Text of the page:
– Does the honorable member think that Lord Kylsant is a philanthropist ?
– He works for a return just as the honorable member serves his constituents for a return. The contract of sale provides that there shall be no general increase in freights, and whilst one may quibble over the wording of the cables which have passed between the Government and Lord Kylsant, I dp not think that the general tenor of the agreement is disturbed. Of course, one cannot foretell what will happen. Even on State-Owned railways, freights have had to be increased because of Arbitration Court awards, and I assume that any proposal at any time by the purchasing company to increase freights will be considered on its merits. The Commonwealth is well safeguarded by the terms of the Prime Minister’s cablegram of the 7th April-
Buyers to guarantee to inaugurate a fortnightly service via the Suez Canal, supplementing present fleet with suitable vessels as soon as possible after delivery, say, within nine months, provided trade justifies it.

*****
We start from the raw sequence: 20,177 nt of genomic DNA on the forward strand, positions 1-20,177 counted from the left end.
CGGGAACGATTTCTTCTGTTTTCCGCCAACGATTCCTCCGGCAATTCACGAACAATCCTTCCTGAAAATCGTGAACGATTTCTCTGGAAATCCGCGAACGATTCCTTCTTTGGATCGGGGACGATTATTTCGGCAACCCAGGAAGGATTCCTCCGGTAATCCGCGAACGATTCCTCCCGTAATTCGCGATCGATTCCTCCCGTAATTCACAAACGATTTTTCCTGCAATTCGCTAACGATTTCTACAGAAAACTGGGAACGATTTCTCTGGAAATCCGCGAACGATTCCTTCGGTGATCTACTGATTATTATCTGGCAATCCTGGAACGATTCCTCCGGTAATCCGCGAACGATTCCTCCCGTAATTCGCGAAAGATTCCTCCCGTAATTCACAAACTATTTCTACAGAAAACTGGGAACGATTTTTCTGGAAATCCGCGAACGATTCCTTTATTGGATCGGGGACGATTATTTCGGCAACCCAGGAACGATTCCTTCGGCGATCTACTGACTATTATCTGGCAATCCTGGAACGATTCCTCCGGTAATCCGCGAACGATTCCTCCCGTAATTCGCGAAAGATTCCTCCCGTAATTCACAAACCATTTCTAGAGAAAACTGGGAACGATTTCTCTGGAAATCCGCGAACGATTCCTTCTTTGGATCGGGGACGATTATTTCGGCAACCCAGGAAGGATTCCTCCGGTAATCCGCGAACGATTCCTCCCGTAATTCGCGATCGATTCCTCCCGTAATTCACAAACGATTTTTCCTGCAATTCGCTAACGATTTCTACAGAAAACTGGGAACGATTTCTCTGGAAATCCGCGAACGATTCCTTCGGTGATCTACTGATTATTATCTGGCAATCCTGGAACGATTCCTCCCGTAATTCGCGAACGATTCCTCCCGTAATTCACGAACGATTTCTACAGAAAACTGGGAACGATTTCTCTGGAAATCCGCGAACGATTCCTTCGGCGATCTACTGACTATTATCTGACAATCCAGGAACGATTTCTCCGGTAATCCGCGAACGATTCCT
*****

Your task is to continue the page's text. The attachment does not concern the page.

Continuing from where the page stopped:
That is a perfectly legitimate proviso. This is a business transaction, and if sufficient trade is -not offering it would be foolish to require the company to run its ships -empty. We hope and believe that the trade will be available to kee.p the fleet profitably occupied. The cablegram continued -
The establishment in Australia of a responsible body representing all interests concerned, and no general increase in homeward freights to be made without reference thereto. Such body to -be selected by the Government and thebuyers.
That is a satisfactory safeguard. This undertaking by Lord Kylsant links up the whole of the Conference lines and ensures that there shall be no increase in freights immediately, and probably not at all. The Government has disposed of the ships in a businesslike way, and the taxpayers of Australia, who are closely interested, will benefit materially by the transaction. The primary producers, particularly will be advantaged by the regular service which will be instituted, and probably maintained long after the vessels of the Commonwealth Line are worn out. *
In regard to the threat of the unions to boycott all ships controlled by Lord